View of Marisol’s New York studio. Photo: Jason Mandella

Marisol Estate Bequeathed to Albright-Knox Art Gallery

The Albright-Knox Art Gallery in Buffalo has received the largest gift of art in its history—the entire estate of Venezuelan American artist Marisol. Upon her death in 2016 at the age of eighty-five, María Sol Escobar left the museum more than one hundred sculptures spanning her sixty-year career, over 150 works on paper, thousands of photographs and slides, and a collection of works by other artists.

“The Albright-Knox is proud to have been the first museum to acquire Marisol’s work,” director Janne Sirén said in a statement. “We are moved, and profoundly grateful, that Marisol was similarly proud of her association with the Albright-Knox and took the extraordinary step of leaving her estate to our museum.”

The museum purchased its first works by the artist—The Generals, 1961–62, from her solo show at Stable Gallery, and Baby Girl, 1963—in 1962 and 1964. Marisol’s longtime friend and co-executor of her estate Carlos Brillembourg, told the Buffalo News that the artist was incredibly grateful when Knox bought the works. He added, “I think it’s a wonderful thing for an artist to have a museum take care of their archive because it means that it will always be in public view and not dispersed among private collections.”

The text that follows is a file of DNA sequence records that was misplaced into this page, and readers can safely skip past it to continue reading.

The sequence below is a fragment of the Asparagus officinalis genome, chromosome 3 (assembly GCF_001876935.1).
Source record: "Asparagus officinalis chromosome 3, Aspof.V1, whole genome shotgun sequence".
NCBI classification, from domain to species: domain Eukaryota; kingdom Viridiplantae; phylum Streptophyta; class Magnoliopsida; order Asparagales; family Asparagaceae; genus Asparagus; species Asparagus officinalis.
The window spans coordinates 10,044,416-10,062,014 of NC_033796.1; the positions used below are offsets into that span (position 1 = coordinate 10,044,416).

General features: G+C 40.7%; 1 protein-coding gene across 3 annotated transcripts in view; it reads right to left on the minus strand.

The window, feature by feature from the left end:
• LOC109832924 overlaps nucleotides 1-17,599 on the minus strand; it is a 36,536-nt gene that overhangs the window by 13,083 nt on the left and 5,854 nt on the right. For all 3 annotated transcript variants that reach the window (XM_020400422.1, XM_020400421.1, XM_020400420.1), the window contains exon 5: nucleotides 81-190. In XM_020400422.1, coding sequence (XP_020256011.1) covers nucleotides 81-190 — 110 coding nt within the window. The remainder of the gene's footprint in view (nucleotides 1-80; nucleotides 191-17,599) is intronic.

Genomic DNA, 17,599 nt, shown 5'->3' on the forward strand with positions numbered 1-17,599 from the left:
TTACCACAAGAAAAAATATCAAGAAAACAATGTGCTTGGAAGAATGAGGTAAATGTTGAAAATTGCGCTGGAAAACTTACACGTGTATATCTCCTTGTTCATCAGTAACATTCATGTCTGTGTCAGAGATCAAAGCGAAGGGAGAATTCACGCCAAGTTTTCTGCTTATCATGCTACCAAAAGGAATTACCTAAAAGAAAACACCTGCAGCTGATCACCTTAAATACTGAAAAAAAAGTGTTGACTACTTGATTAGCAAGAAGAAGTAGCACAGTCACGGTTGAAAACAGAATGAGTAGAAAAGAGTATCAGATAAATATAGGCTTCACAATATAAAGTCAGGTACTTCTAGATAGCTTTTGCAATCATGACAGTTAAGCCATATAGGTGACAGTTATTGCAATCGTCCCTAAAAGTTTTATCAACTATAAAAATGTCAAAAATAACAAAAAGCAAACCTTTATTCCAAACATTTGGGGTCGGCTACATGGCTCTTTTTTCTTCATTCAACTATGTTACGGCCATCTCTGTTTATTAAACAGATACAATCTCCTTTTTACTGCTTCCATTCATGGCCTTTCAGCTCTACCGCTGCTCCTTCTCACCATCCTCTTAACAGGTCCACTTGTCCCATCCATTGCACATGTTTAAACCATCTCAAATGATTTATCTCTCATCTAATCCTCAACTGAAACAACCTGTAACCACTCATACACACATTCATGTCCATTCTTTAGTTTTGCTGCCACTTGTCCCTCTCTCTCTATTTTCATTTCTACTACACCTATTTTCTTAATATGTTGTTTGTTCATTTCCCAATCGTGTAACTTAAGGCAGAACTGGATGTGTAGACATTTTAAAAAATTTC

Highlights of the gift include The Funeral, 1996, based on John F. Kennedy Jr.’s funerary procession, a portrait of the artist and her mother, and The Hungarians, 1955, a family portrait featuring a mother, father, toddler, and an infant with bulging eyes and a shallow face. The museum will soon begin the process of cataloguing and photographing the vast collection.